It is also with a civic and affective consciousness that promotes the radical rupture of fascist and anti-democratic tendencies that we must test our humanity: “Prove You Are Human”. One of the best examples of this in the current programme is in the mobilising capacity of the feminist activist collective LASTESIS (Chile), which in 2020 expanded the street performance “A Rapist in your Path” to more than 50 countries, showing its sense of humanity through radical empathy. Conscious that nature is affected by this physical, cultural, social and political mobilisation, that we are but another element, the Chilean artist-activists come to Portugal for the first time to develop, together with 80 local women and dissidents, the performance “Resistance”, which denounces the violence of colonial thought and extractivism. Grada Kilomba also paves the way for a break with the oppressive and colonial vision of the past with the performances adjacent to “O Barco” (“The Boat”), where communities from the African Diaspora are given the main role, to create a space of reclamation, lamentation and ritualism so that History may be recovered and rewritten.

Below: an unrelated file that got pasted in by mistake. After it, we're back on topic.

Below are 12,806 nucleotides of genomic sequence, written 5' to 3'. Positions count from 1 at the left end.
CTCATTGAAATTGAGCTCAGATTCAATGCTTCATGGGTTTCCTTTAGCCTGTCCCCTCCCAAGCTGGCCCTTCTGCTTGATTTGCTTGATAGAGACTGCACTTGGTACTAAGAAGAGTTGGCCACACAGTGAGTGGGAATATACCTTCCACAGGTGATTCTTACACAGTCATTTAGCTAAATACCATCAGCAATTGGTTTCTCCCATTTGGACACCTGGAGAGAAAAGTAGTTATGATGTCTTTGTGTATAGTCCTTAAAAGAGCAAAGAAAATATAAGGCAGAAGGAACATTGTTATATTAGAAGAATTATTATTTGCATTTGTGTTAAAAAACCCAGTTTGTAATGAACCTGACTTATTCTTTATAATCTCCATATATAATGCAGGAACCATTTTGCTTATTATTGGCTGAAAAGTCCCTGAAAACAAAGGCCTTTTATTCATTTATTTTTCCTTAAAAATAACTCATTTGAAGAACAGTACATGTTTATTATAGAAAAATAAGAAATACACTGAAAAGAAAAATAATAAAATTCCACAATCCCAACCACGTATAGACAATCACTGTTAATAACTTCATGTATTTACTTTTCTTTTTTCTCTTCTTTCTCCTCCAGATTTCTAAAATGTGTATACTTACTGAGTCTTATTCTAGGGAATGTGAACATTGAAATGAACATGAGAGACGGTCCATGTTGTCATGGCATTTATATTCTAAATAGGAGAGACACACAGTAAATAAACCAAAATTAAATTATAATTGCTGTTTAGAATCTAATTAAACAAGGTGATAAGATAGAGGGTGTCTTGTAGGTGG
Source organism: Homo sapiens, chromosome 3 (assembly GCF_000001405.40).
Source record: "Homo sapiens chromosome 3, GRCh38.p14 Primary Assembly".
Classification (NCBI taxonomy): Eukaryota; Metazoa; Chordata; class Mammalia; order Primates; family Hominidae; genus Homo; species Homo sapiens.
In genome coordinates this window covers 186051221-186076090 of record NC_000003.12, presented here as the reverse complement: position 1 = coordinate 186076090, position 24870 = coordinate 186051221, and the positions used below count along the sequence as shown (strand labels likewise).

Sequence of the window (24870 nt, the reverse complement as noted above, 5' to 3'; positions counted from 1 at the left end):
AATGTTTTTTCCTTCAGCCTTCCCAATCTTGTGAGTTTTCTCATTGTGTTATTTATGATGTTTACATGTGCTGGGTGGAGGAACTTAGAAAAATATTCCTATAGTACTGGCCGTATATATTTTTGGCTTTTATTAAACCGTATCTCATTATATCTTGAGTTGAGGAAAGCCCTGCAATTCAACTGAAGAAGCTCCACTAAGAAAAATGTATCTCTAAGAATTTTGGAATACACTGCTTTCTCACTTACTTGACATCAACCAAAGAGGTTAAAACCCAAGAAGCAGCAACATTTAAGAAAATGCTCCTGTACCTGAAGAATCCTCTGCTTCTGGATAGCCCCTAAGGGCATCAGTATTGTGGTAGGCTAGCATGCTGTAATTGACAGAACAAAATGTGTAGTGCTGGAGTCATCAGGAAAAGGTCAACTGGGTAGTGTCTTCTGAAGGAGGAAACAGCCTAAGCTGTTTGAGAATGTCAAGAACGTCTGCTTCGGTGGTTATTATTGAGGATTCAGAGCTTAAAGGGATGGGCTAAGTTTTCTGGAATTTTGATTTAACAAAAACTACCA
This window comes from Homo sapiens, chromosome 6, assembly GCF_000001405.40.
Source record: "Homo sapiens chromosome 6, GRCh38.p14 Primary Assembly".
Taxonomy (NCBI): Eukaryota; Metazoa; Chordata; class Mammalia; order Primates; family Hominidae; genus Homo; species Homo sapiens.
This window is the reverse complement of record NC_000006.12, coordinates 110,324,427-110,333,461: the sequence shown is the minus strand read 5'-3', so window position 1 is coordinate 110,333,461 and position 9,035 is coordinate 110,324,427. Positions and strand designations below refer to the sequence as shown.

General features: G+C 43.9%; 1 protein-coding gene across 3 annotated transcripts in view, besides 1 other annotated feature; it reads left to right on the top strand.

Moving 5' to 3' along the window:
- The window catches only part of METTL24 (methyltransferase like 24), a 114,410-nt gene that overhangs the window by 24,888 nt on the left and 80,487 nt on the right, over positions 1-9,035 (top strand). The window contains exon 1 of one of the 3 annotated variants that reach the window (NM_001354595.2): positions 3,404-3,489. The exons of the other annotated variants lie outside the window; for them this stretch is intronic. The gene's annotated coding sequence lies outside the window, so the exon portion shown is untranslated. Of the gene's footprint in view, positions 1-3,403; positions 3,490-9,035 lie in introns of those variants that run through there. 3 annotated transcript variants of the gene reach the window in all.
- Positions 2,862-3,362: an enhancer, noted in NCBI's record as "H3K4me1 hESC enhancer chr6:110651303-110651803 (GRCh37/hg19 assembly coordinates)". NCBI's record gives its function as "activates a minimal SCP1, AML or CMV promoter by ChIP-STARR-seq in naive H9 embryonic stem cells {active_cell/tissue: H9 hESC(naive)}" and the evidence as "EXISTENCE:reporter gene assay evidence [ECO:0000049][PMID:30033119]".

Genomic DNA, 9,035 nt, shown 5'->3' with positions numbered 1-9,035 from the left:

In a different way, Pedro Costa touches on this same wound. Using video, theatre and music with Os Músicos do Tejo to create a fictional narrative that once again places an emphasis on post-colonialism. The Portuguese debut of the north-american photographer and director Khalik Allah shows us the diverging faces on the streets of New York with a disarming gaze that exposes a viscerally beautiful humanity.


Affective scales

Mónica Calle (“Between Heaven and Earth”) or Dayana Lucas (“Katabasis – Anabasis”) direct their attention to the public, natural and urban space by guiding small groups of the audience through intimate routes and leading them to unknown places. Mónica Calle returns to intimacy, inspired by the words of Fiama Hasse Pais Brandão to remind us that we are connected: “In the Apocalypse, regretful demons will be angels and guilty angels will be demons, physically attached, back to back”.

The scale of affects and proximity is also very present in the practice of Joana Castro and Maurícia | Neves who create, from a micro situation of emotional vulnerability (the end of a romantic relationship), a work that reflects the macro, a world in rupture, in revolution. André Uerba reaffirms that place of closeness, reclaiming the non-social distancing characteristic of his performative creations and offers an exploration of the different dimensions of touch, its properties, qualities and complexities, proposing the breach of all kinds of barriers between performers.